A lot has changed in the world of adventure games. For one thing, they tend to make a lot more sense nowadays - few games ask you to perform a sequence of nonsensical actions to obtain a key item in the current market.

Trüberbrook is quite firmly one of those games. And given that you're knocking about in a tiny German village with mysterious corporations and weird science nonsense going on all around you, it does actually fit the theme to be doing bizarre things for odd results.

But with little guidance on what to do, coupled with dodgy controls and some huge leaps of logic required for the most basic of puzzles, it fails to be anything more than a frustrating adventure that you'll regret taking.

Hallo aus Berlin

Trüberbrook takes place in the titular village, where Hans Tannhauser arrives after winning a mysterious lottery prize granting him a stay in the village inn.

Naturally, everything goes to hell shortly after, and within minutes you'll be wrapped up in a fantastical adventure with ghosts, quantum physics, and shouty old men.

Truberbrook Switch Screenshot Standing in the Hotel Lobby

Let's not beat around the bush - Trüberbrook is absolutely bloody gorgeous. A true feat of technical art talent, its world has been constructed from real-life models built and digitally rendered just for you to potter about in.

Even in the Switch's often blurry handheld mode, it is a stunning game to behold, and you'll be craning your neck at every single detail to try and take in everything you possibly can.

Unfortunately, a lot of the joy ends there. Less than half an hour into your time, you'll be looking for the nearest wall to throw your console at out of frustration at the ridiculous puzzle design.

Sie sind überlastet

As previously mentioned, this is a game about doing stupid things to get stupid results. The problem is that at no point does anyone give any indication that you're doing something right.

So instead, you meander around, picking up everything that can be picked up, and attempting to use it on everything else.

This should be the last resort for adventure puzzles, but in Trüberbrook it's basically the only way to make any progress.

There's no random quips from the protagonist, no cryptic hints from villagers. Sometimes you'll get an easy-to-miss visual cue, but that's your lot. For the most part, you'll be trial-and-erroring your way through the experience, with almost no joy when you stumble across the solution.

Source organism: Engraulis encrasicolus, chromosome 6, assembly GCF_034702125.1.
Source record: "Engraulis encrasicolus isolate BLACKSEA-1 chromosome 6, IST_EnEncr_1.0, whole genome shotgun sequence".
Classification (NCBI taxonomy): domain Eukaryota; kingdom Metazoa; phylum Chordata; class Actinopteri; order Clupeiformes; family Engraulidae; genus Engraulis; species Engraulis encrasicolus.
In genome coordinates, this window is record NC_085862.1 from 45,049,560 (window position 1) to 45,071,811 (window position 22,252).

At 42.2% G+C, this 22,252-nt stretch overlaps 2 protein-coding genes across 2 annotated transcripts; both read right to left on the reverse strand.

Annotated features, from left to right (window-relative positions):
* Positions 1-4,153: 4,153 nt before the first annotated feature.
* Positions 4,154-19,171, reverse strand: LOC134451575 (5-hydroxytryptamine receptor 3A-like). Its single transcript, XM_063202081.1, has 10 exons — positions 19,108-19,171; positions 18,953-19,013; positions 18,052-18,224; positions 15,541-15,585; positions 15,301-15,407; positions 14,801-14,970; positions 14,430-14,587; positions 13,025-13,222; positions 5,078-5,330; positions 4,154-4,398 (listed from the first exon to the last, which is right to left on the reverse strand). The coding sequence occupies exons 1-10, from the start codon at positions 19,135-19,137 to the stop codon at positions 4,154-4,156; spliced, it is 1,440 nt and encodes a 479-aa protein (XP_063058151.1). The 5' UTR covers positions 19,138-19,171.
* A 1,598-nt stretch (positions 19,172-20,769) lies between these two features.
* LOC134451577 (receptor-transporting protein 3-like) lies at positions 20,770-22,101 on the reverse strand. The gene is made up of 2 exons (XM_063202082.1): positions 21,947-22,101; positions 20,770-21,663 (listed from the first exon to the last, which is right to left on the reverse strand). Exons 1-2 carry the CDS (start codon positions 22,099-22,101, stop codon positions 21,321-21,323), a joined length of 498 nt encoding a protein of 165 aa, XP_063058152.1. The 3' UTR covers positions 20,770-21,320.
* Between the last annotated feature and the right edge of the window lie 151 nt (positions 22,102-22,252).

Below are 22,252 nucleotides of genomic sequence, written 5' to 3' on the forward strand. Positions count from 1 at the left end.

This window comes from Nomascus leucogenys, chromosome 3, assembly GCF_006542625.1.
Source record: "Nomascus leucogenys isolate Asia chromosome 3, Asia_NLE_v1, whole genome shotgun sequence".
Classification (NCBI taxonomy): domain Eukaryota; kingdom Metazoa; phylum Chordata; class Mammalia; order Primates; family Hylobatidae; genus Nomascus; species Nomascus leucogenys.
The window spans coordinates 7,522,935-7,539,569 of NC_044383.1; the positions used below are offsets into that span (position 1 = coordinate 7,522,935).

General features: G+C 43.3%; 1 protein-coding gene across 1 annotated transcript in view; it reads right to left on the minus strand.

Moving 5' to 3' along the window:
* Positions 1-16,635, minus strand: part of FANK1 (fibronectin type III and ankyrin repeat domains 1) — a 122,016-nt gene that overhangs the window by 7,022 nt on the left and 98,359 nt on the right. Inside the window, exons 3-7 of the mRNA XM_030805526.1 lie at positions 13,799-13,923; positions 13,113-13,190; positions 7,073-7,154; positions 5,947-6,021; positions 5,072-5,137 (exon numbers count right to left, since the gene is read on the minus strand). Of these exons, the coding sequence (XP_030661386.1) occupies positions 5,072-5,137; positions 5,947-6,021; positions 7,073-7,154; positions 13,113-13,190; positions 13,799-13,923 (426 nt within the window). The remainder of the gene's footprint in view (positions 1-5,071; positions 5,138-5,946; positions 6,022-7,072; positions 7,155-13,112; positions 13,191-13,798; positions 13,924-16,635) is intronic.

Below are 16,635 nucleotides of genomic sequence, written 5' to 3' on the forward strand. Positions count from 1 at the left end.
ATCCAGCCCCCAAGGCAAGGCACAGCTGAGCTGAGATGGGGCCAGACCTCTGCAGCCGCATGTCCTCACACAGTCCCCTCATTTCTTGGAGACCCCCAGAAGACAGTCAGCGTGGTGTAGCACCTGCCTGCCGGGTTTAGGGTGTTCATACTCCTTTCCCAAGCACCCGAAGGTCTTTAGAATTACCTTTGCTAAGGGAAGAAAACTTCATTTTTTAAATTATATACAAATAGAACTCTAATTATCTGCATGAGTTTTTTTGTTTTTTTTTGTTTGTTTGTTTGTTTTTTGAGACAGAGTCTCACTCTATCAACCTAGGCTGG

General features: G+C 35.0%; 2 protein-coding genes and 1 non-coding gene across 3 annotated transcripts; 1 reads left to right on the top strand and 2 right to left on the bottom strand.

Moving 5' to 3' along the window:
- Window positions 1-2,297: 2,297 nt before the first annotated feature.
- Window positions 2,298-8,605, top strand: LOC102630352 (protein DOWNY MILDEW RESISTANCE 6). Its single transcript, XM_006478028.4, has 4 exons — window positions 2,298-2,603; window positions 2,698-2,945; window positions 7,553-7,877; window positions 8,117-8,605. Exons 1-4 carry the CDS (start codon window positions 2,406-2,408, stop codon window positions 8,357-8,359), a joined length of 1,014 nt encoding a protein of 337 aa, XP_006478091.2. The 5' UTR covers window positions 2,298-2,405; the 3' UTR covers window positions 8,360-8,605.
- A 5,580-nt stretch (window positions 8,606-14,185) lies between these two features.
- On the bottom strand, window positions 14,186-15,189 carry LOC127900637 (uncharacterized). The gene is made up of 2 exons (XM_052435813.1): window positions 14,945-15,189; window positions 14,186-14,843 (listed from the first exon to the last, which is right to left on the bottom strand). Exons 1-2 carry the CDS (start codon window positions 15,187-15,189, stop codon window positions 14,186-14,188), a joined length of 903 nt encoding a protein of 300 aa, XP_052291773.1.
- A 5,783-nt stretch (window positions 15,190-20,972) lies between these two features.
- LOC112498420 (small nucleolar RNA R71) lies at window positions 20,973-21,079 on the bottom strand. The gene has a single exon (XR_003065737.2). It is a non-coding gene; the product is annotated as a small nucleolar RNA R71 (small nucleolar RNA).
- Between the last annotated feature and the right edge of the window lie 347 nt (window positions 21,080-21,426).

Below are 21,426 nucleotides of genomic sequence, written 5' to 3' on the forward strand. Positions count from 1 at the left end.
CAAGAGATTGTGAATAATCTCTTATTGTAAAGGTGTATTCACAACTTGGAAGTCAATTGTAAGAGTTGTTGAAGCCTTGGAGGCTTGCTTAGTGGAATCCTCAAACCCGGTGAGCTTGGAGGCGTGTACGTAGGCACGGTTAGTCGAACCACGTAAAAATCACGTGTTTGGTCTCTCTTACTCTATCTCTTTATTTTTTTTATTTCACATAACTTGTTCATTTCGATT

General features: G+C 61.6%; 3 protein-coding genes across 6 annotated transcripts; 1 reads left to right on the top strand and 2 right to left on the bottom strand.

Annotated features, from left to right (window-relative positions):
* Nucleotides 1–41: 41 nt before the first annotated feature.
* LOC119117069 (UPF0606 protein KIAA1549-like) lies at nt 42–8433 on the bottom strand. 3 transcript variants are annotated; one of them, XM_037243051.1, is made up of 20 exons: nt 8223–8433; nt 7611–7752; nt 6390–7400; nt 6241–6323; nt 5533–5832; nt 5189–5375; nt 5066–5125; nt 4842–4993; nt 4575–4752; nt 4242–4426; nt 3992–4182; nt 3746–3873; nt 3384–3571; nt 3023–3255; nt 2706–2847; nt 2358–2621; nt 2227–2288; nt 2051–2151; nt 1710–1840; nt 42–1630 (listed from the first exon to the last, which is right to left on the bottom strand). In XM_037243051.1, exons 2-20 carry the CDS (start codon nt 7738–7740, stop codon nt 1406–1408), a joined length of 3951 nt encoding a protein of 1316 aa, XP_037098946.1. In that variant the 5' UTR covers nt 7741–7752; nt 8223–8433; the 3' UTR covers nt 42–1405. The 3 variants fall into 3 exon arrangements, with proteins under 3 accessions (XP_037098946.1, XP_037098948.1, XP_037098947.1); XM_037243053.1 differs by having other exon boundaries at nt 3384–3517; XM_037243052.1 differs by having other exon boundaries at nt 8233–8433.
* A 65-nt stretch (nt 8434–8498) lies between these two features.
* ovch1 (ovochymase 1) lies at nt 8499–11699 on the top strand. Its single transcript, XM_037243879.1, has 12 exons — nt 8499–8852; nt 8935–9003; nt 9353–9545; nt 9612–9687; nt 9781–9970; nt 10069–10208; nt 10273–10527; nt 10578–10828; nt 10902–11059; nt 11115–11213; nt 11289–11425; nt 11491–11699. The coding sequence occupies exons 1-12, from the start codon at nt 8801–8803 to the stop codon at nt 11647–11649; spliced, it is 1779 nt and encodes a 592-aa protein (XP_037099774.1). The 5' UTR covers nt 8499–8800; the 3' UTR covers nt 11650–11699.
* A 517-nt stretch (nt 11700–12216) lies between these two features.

The game loves to change its rules too. While most useable items have a specific "pick up" verb attached to them, some items don't reveal themselves until you "look" at them, a separate verb entirely which is used more for gleaning extra info or thoughts about an object.

There are some helpful design ideas included to make things a little easier. There's a hotspot button which shows you all the items you can interact with on the screen - though the hotspots themselves are nigh-on impossible to see in some scenarios.

Truberbrook Switch Screenshot Taking a Test

And you also don't need to combine objects to use them, they're simply presented as a group when required. That said, if you've yet to collect all the pieces of the required combination, you're usually not informed of this fact, and Hans just refuses to do anything.

Hans isn't the most mobile of characters either. He's always getting stuck on parts of the scenery, and there's so much backtracking to do between multiple screens that even the jovially-titled "speed-walk" button doesn't help much.

On top of all that, the story itself is a confusing mess which never explains itself particularly well, and even if it were, the dialogue is so flatly delivered in both English and German that you'll turn the sound off and stick to subtitles before too long.

Auf wiedersehen, pet

Overall, Trüberbrook is a gorgeous game which never lives up to its potential. And I do mean gorgeous. Just look at screenshots and videos and you'll see exactly what I mean.

But it totally fails to capitalise on this, instead offering a mediocre adventure game experience that feels completely stuck in the past.

It's a shame, because you'll really want to like Trüberbrook. But with its confusing puzzle design, dodgy controls, and general lack of intrigue, it just doesn't make it easy.

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